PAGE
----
Hydrological Summary for May 2017

General

May was a generally dry and settled month dominated by high pressure with the exception of a few wet interludes, and thunderstorm activity in the final fortnight. For the UK as a whole, May was warm (the second warmest for the UK in a record from 1910) and brought to a close the warmest spring in the Central England Temperature series from 1659. Rainfall was moderately below average at the national scale, but there was a reversal of the typical UK rainfall gradient: large parts of the north and west registered less than half of the average, whilst parts of the south and east were significantly wetter than average. Soil moisture deficits (SMDs) increased rapidly in May in the north and west; month-end deficits in some regions approached twice the average. In the south-east increases were more modest due to the above average rainfall, although exceptionally dry soils in early May caused some agricultural stress and the early onset of irrigation in some areas. River flows in the majority of catchments were below average throughout May and were notably or exceptionally low across much of Scotland and parts of central and southern England. Groundwater levels continued their seasonal recession at all sites and the majority were below normal or notably low, with the exception of south-west Scotland and north-east England. Reservoir stocks fell relative to average during May, substantially so in some impoundments in Scotland and northern England. Stocks in the majority of impoundments were below average, with anomalies greater than 10% in several index reservoirs and greater than 20% in Bewl and Teesdale. Despite the wetter May in the south-east, the effect of long-term rainfall deficits are evident in low river flows and groundwater levels, which are likely to persist into summer with continuing likelihood of environmental stress and localised pressure on water resources. In more responsive northern and western catchments, summer rainfall will be more influential; many areas with exceptionally low May river flows have seen a very wet first week of June.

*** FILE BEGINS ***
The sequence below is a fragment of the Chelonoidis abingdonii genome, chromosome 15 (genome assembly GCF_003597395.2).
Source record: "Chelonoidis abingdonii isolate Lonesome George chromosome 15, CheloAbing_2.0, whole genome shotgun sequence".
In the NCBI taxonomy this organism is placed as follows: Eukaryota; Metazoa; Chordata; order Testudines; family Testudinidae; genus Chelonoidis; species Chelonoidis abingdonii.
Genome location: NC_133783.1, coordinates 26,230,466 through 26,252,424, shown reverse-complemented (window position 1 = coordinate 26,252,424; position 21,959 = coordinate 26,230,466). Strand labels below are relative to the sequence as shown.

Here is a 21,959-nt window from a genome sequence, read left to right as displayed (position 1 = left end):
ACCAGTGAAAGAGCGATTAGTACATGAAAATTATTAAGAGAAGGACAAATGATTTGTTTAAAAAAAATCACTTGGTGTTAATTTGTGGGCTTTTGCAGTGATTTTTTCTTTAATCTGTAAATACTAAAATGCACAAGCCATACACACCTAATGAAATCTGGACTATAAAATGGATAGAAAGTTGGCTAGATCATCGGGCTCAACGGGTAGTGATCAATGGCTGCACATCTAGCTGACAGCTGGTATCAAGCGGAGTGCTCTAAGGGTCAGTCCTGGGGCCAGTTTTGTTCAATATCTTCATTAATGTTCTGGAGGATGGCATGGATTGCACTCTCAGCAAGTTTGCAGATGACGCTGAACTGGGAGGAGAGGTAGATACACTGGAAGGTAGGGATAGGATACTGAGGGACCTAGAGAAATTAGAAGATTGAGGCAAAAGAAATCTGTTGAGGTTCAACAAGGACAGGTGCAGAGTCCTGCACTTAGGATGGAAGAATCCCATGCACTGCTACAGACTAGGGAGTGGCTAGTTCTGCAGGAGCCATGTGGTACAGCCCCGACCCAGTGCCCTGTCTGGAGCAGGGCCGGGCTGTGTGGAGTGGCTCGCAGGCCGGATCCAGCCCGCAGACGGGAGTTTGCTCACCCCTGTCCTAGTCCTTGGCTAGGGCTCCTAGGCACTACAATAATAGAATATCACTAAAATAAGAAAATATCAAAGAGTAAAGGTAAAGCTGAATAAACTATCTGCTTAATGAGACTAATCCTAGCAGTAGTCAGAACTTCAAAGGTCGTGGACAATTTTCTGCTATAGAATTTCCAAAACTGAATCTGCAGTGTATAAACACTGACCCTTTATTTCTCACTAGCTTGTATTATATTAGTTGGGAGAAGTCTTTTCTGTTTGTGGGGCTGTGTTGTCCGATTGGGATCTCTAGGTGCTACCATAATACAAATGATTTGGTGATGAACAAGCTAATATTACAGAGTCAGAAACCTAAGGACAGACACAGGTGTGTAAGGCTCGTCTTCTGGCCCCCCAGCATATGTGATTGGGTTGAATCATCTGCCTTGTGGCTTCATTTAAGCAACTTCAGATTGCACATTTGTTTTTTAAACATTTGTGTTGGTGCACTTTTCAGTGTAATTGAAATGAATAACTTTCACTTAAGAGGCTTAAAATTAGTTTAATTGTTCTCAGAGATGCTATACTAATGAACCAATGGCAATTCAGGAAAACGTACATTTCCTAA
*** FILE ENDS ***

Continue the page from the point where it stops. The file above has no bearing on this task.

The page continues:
Read the full Hydrological Summary for May 2017 here.

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